Date posted: 11/04/2024

Chartered Accountants ANZ: reaction to PCAOB finding against KPMG Netherlands

Any breach of integrity standards is serious and should be dealt with accordingly. To that end, CA ANZ notes the PCAOB’s strong action against KPMG Netherlands following investigations and findings of improper answer sharing and misconduct.

The PCAOB is the primary regulator of its US and foreign registered public accounting firms, and US legislation gives it broad powers to investigate and enforce adherence to its ethics and independence standards.

In Australia, CA ANZ is a private membership body, whose By-Laws enable it to hold members to account. Our members (and members of other professional accounting organisations) are bound by the Code of Ethics for Professional Accountants to observe standards of integrity and professional behaviour.

From mandatory ethics training to free Continuing Professional Development and increasing our members’ awareness of their disclosure obligations, we are constantly improving the way we educate our members about their ethical obligations.

Those aspiring to join our profession through the CA Program must abide by the rules and regulations set out in the CA Program policies, in particular the Candidate Academic Integrity Policy and Procedure.

As a TEQSA accredited higher education provider, we comply with the Higher Education Standards Framework which has a key focus on academic integrity. Consistent with these standards, CA ANZ expects our teachers, candidates and all members of our CA Program academic community to uphold academic integrity by acting with honesty, trust, fairness, respect and responsibility.

In 2021, the new CA Program was rolled out with a renewed focus on academic integrity and ethics in practice including a dedicated Ethics in Business subject, ethics embedded throughout the CA Program curriculum and a mandatory academic integrity learning module.

Over the year to mid-2023 we interrogated our Professional Conduct Framework, with a report that recommended a series of strengthened disciplinary and other processes to ensure ethics and integrity remain the cornerstone of our profession.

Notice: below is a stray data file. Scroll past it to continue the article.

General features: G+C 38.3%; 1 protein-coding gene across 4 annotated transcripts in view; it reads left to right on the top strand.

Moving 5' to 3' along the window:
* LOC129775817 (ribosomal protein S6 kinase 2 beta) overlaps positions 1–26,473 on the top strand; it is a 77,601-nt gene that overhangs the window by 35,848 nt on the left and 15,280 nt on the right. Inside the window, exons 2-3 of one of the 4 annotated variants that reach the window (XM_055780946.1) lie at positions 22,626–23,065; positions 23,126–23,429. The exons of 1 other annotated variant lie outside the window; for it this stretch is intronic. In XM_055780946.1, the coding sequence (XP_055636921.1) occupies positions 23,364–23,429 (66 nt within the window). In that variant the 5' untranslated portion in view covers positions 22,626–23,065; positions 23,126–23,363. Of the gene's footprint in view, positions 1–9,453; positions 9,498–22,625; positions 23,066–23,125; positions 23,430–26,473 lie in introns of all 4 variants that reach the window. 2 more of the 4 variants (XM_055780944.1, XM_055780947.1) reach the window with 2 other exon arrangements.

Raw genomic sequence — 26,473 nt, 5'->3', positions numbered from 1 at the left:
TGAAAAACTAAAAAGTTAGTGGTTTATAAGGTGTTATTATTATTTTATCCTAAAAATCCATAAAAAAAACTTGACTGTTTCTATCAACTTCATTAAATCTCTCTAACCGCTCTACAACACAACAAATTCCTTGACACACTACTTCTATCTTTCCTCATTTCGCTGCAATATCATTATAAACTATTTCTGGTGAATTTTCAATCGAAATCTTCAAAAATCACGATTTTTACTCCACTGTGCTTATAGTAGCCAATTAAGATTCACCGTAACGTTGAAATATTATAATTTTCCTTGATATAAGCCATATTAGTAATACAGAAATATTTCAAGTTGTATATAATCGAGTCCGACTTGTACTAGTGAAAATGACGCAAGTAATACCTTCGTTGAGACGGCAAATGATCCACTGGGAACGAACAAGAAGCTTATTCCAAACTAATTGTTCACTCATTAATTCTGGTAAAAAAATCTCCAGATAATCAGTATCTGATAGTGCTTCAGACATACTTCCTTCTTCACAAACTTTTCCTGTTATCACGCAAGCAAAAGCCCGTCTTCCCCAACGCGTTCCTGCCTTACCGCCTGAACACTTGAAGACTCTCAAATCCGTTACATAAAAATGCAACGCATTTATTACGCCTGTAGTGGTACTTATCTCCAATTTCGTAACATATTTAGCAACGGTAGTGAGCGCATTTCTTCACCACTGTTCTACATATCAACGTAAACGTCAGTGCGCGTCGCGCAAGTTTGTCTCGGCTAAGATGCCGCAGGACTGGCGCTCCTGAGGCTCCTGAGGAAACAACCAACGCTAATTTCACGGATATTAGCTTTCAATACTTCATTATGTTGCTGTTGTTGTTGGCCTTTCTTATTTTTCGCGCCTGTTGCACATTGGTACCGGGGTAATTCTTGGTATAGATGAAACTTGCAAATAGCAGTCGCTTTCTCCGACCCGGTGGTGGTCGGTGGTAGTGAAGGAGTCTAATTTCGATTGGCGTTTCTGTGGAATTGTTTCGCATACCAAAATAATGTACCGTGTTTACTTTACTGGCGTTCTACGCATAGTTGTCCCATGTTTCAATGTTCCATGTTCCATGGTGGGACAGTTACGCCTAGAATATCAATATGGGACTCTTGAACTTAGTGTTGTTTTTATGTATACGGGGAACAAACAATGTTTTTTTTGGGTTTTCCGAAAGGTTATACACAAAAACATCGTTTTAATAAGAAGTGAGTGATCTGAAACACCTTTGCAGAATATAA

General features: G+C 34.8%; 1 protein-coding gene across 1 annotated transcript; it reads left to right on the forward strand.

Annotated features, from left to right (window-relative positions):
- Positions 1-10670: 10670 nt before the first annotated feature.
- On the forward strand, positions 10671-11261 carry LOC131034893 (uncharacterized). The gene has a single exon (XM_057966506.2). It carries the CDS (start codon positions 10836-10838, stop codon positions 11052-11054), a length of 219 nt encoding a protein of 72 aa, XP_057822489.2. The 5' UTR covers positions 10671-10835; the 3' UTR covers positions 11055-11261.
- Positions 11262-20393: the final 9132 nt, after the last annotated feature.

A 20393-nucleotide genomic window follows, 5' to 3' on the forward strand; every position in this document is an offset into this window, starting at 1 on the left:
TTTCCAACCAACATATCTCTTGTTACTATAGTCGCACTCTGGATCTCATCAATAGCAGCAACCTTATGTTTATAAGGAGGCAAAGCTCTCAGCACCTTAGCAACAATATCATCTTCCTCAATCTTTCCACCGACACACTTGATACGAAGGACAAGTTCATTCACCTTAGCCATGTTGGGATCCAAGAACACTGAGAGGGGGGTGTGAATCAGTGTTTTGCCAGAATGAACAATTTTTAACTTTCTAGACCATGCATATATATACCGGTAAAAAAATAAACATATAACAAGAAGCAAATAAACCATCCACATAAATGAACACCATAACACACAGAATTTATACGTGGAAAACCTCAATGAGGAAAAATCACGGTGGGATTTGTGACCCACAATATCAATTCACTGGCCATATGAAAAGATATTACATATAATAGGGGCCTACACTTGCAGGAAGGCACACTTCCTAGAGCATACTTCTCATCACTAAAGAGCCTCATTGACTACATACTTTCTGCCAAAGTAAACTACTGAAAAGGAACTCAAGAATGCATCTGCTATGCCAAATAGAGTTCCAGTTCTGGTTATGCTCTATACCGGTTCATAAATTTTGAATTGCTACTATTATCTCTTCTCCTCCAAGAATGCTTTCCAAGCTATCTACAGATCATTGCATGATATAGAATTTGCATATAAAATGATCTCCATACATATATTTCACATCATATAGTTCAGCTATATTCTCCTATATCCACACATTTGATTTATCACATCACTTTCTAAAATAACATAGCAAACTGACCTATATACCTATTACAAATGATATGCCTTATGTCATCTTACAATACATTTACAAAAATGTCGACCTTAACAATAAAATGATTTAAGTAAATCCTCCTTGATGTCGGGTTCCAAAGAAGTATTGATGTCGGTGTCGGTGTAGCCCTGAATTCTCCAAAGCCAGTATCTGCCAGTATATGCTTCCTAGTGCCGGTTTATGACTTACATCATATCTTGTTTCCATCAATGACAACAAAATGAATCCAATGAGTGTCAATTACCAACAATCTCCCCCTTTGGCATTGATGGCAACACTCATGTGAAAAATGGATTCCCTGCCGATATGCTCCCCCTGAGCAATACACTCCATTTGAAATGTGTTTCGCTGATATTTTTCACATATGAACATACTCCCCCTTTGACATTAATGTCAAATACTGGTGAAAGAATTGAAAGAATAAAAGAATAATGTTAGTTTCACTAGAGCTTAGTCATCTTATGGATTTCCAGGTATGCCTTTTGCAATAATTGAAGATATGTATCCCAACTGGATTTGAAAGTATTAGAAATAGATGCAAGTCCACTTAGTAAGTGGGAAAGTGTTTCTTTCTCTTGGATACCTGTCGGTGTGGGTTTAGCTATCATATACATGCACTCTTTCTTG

This included an examination of the CA ANZ frameworks to address academic integrity, the outcome of which was confirmation that CA ANZ has the mechanisms to look at individual members and conduct within firms in relation to academic integrity matters.

It also included the response to Firm Events, which is important when considering the cultural issues that may underlie the type of conduct involved in the PCOAB determination.

Following the review, late last year CA ANZ members voted in favour of amending the By-Laws to adopt those recommendations, indicating that both CA ANZ and its members want a robust, independent and fair framework.

Over the past few years academic integrity within firms has been a compliance focus for CA ANZ. Our expectations have been extensively communicated to the firms and members, and we have provided them with a range of resources to help them understand their ethical obligations.

However, as is the case with any major accredited Tertiary Education provider, matters do occur.

CA ANZ’s independent Professional Conduct Committee (PCC, which comprises senior Chartered Accountants, lawyers, ethicists and academics) receives and initiates more than 400 complaints each year related to incidents where members’ behaviour may not have met the high ethical, technical and professional standards expected of the Chartered Accountant’s designation.

Among these, we can confirm that CA ANZ’s disciplinary bodies have initiated investigations and intelligence gathering in relation to allegations involving academic misconduct.

For reasons of procedural fairness and natural justice and to avoid prejudice to those active investigations, as outlined by the CA ANZ By-Laws that govern our members and the Conduct and Disciplinary Framework, we cannot provide further details.

CA ANZ takes academic integrity very seriously, and the vast majority of our members live by CA ANZ’s By-Laws and the profession’s Code of Ethics.

The ability to impose significant fines like we have seen from the PCAOB requires statutory powers under legislation. During recent appearances at both the Senate and Parliamentary Joint Committees, CA ANZ has told the inquiries that we would gladly accept the ability to do the same, should the government choose to go down that path.